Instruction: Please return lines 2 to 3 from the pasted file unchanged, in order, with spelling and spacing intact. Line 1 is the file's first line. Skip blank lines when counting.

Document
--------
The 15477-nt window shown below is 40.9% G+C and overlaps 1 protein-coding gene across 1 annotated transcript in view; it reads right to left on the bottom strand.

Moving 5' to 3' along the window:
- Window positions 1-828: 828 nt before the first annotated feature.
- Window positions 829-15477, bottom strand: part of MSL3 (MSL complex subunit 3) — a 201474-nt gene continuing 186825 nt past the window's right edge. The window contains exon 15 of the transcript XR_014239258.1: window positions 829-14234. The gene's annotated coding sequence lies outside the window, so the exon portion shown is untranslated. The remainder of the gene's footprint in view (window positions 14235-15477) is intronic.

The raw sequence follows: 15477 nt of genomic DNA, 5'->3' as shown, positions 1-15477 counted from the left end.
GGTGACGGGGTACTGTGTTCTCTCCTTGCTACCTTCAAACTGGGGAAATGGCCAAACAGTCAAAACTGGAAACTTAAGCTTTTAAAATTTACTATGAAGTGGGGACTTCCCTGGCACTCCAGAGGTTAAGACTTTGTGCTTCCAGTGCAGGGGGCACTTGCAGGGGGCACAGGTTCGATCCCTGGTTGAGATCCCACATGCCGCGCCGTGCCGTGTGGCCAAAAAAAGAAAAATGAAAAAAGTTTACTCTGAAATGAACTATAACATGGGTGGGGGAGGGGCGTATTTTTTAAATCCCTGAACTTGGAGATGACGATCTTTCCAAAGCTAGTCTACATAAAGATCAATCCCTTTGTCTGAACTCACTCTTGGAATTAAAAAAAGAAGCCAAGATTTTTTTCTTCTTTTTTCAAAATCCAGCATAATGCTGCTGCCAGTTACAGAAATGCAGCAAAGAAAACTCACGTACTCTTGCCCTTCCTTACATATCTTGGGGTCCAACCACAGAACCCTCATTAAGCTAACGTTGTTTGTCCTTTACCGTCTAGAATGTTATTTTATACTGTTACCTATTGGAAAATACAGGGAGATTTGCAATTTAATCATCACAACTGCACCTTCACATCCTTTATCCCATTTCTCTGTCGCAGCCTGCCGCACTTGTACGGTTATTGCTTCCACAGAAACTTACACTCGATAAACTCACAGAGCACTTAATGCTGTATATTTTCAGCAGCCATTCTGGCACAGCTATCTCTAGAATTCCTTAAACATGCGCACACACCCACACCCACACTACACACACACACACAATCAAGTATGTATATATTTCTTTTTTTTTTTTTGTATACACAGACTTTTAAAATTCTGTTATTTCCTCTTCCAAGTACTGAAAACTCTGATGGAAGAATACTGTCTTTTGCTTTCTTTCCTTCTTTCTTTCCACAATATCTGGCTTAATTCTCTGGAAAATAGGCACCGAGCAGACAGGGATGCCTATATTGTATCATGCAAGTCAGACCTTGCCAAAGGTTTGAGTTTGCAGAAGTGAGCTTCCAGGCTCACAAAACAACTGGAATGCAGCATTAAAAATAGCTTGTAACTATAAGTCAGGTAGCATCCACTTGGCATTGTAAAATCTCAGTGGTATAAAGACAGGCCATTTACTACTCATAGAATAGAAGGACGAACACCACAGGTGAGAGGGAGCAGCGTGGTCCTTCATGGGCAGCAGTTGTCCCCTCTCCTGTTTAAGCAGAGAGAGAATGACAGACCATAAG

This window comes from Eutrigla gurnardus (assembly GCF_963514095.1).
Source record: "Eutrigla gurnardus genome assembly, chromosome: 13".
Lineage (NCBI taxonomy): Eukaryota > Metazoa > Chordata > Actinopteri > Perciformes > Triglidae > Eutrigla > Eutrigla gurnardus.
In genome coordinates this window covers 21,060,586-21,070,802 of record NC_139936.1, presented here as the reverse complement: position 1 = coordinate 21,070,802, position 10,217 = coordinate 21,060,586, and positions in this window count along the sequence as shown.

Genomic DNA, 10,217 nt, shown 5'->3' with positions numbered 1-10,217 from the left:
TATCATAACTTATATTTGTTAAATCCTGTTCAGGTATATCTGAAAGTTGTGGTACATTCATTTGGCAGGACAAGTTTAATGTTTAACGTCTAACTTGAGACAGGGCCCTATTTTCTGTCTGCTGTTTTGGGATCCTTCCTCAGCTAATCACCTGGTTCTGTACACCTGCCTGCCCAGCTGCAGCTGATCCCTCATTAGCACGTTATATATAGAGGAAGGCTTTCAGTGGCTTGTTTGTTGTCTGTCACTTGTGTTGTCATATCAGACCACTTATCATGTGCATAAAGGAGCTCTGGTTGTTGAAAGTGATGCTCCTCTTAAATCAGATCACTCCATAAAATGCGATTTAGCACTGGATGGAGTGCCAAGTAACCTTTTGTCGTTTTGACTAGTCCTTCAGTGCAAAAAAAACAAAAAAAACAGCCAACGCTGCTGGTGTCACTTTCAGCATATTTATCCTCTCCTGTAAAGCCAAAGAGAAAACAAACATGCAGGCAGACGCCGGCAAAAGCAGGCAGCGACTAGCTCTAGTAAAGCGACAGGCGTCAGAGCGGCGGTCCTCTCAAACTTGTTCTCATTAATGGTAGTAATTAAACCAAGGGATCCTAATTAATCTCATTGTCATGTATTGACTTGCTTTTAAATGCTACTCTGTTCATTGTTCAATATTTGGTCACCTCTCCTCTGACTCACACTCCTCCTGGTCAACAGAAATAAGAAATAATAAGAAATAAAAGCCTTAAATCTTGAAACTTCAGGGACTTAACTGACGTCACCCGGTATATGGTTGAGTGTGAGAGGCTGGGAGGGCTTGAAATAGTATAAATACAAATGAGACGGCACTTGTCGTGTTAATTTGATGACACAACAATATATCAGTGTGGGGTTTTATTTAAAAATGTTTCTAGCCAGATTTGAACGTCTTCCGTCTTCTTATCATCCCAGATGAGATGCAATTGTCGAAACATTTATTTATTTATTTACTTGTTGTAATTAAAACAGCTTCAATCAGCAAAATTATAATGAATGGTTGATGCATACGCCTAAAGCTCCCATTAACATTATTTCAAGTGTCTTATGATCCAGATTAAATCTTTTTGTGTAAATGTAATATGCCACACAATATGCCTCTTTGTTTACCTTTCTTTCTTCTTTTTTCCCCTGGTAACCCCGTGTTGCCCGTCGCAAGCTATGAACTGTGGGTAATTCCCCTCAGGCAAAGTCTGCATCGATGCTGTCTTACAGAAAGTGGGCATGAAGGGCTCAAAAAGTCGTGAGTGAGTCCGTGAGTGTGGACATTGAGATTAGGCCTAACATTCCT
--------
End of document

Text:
Moving 5' to 3' along the window:
- Window positions 1-828: 828 nt before the first annotated feature.